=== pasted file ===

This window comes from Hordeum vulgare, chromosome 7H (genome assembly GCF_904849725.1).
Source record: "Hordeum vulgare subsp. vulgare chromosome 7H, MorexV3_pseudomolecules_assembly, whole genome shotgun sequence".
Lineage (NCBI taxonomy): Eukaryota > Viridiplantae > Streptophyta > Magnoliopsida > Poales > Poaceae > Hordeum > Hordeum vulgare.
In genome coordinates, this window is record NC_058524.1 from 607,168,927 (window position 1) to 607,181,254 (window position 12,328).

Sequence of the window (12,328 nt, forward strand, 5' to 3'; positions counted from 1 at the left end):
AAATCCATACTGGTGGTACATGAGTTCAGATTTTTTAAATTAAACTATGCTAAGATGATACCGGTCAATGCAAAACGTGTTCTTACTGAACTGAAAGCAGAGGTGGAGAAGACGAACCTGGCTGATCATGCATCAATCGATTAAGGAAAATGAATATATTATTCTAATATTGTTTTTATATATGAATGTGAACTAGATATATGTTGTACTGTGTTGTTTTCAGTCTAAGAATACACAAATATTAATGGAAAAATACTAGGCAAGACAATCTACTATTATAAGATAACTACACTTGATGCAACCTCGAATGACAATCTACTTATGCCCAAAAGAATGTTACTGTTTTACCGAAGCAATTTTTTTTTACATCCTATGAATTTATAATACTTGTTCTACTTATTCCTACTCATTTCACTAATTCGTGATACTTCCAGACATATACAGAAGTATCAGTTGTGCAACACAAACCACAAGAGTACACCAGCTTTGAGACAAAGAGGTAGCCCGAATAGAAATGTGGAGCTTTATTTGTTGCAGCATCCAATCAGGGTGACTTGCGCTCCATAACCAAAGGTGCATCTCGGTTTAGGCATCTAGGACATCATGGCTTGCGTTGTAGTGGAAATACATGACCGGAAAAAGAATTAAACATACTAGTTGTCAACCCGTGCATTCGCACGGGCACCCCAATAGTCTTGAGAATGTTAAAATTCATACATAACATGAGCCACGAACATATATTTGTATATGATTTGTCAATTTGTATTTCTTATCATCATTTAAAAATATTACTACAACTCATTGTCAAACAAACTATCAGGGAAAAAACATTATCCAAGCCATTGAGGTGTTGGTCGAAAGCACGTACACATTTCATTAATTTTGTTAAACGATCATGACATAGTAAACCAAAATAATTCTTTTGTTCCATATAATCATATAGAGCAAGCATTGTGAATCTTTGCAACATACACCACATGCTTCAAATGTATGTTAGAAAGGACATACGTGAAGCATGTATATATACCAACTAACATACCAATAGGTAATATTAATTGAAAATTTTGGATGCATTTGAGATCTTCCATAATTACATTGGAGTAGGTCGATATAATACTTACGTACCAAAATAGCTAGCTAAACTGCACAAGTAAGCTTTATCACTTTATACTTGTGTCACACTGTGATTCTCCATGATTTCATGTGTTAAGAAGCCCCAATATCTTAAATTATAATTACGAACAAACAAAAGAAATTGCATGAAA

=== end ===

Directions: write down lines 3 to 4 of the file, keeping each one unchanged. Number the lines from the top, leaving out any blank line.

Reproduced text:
Lineage (NCBI taxonomy): Eukaryota > Viridiplantae > Streptophyta > Magnoliopsida > Poales > Poaceae > Hordeum > Hordeum vulgare.
In genome coordinates, this window is record NC_058524.1 from 607,168,927 (window position 1) to 607,181,254 (window position 12,328).